NGT plants: EFSA overlooked most powerful and risky applications

17. April 2024

Testbiotech warns EU Commission and Parliament of severe consequences

17 April 2024 / The European Food Safety Authority (EFSA) has overlooked extremely powerful and risky applications of new genetic engineering (NGTs) on plants. This is particularly worrying as EFSA is responsible for correctly informing the EU institutions about the risks associated with NGT plants. If their reports are not correct or misguiding, it can have consequences for legislation and the future safety of health and the environment.

Several publications show that CRISPR/Cas gene scissors are a highly effective tool for knocking out genes coding for so-called micro-RNAs (miRNA). The miRNA molecules regulate various complex functions in regard to, e.g. growth, development and stress responses. Just a few changes in the genes producing miRNAs can cause profound in-depth changes in plant metabolism, involving regulatory networks of hundreds of genes. Nevertheless, EFSA has failed to consider any of these applications in its opinions on NGT plants.

Knock-out of miRNA genes is practically impossible to achieve with conventional breeding methods due to the genome organisation in plants. In the past, similar effects were only achieved in transgenic plants. However, CRISPR/Cas has proved to be much more efficient at targeting several miRNA genes simultaneously.

The depth of intervention from miRNA genes being knocked out was shown, for example, in rice: Chinese and US researchers (Zhou et al., 2022) used CRISPR/Cas to knock out two genes of a family of miRNA genes involved in growth and development as well as in plant-pathogen interaction. They observed changes in expression of 119 miRNAs and further 763 genes coding for proteins. The authors state that their results could be directly translated into the breeding practice that may face less regulatory burden than transgenic plants in many countries.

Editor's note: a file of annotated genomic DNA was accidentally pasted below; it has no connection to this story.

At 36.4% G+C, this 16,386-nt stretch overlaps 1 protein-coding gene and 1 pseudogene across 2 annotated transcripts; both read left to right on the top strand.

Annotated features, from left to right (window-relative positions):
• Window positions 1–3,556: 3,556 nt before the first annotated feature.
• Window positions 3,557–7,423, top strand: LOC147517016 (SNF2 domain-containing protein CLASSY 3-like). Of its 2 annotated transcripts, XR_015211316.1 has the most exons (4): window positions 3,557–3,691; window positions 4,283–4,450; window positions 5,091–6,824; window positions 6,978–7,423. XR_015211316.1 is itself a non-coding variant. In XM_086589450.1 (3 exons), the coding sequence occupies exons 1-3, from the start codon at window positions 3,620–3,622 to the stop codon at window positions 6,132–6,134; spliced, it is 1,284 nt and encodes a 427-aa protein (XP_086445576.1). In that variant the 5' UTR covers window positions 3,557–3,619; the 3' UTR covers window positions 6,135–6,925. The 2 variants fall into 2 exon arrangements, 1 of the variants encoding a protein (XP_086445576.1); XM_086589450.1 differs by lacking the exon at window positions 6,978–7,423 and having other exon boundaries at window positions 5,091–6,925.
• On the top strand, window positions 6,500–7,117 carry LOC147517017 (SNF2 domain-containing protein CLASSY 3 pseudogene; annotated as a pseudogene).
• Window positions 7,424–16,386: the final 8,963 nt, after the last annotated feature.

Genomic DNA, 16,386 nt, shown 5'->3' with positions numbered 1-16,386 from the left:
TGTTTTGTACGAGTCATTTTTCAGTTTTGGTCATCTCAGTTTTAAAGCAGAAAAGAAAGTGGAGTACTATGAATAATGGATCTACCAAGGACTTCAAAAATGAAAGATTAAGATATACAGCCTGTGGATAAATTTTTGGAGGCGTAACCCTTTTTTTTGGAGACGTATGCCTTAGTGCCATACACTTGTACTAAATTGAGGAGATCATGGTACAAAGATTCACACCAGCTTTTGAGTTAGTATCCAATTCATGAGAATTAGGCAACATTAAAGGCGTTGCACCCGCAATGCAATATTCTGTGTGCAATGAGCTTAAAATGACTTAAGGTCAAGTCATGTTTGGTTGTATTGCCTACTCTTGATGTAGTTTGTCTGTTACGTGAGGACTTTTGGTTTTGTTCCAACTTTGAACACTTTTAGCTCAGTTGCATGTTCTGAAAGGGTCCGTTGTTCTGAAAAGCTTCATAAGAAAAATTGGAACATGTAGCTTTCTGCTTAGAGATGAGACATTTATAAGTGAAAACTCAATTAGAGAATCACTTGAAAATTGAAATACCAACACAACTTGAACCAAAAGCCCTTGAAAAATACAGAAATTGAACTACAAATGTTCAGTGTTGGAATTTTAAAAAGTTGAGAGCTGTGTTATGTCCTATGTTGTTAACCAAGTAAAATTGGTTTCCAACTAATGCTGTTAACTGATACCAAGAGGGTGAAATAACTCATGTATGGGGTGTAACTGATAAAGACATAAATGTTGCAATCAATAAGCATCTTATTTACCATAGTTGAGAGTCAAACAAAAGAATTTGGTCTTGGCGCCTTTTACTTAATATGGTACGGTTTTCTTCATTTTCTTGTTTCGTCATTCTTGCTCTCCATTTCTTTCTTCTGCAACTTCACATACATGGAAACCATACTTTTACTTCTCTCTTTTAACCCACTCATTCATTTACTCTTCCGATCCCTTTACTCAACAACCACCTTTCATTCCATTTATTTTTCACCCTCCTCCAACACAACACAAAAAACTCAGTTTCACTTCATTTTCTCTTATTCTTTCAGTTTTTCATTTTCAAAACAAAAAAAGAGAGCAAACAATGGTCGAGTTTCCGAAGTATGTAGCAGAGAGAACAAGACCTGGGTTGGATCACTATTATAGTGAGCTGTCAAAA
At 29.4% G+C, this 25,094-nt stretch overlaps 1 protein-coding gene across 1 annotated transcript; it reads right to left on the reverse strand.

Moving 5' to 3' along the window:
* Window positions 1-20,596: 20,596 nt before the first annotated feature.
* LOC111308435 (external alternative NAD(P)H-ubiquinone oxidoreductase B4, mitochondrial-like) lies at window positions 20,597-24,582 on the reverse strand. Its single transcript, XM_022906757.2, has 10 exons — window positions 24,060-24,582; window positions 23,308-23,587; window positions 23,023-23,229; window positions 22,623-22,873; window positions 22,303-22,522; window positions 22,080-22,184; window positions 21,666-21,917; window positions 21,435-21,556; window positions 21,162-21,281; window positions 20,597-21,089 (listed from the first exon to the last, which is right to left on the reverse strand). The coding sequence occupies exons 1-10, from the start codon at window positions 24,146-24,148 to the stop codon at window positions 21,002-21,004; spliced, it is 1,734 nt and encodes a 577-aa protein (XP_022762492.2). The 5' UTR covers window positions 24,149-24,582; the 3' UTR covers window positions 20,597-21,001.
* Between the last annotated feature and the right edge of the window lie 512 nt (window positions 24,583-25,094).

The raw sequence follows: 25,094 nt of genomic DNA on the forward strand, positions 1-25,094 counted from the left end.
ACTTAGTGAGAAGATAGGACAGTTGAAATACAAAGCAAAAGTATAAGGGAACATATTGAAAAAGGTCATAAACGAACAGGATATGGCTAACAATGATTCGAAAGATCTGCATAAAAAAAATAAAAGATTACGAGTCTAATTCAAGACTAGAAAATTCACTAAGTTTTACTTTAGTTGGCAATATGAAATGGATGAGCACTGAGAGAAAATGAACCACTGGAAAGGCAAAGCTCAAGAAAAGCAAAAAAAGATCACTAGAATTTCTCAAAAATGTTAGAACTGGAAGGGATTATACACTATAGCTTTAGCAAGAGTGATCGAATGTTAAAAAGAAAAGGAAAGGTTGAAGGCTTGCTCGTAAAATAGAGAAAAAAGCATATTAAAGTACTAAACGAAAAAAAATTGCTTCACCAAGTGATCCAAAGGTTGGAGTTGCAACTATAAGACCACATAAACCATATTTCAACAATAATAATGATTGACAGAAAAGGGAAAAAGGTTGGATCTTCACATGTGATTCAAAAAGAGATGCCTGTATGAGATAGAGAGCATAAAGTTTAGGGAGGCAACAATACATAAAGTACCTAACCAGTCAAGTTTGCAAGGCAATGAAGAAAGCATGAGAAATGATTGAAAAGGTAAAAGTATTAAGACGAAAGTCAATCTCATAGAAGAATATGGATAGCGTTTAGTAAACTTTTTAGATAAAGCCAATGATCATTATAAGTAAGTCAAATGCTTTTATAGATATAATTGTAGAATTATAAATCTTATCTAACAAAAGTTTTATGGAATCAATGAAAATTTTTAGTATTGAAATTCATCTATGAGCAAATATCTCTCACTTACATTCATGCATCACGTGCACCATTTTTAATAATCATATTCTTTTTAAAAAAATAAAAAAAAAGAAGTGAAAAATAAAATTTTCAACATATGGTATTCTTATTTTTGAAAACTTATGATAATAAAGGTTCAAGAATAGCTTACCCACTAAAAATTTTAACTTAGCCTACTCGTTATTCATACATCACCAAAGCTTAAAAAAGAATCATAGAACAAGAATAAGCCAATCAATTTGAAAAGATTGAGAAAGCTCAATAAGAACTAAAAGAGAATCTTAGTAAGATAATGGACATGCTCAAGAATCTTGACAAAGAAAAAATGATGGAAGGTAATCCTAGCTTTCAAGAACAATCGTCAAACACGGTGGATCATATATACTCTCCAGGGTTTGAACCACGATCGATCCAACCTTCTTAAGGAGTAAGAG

Currently, transgenic plants with a knock-down in miRNAs genes have to undergo mandatory risk assessment before they are released. This would, however, not necessarily be the case for plants obtained from NGTs if the proposed EU Commission and EU Parliament plans for deregulation are accepted: the genetic changes needed to knock-out miRNA genes are a perfect match for the loopholes in the proposals for deregulating NGT plants. Consequently, NGT plants with new traits but also high risk characteristics could be released into the environment without first undergoing mandatory risk assessment.

Testbiotech is urging EFSA to revise its opinions. Furthermore, Testbiotech is calling upon the EU Commission and the EU Parliament to withdraw their proposals for the deregulation of NGT plants. Before continuing discussions, many more case studies and risk scenarios need to be made available in order to create a solid basis for decision-making.

It is planned to present more details in an online workshop on Friday, 19 April 2024 (10-12 a.m.). Please register at the following e-mail address:

Christoph Then,, Tel + 49 151 54638040

Further information: 

Publication Zhou et al. (2022)

Presentations by the speakers

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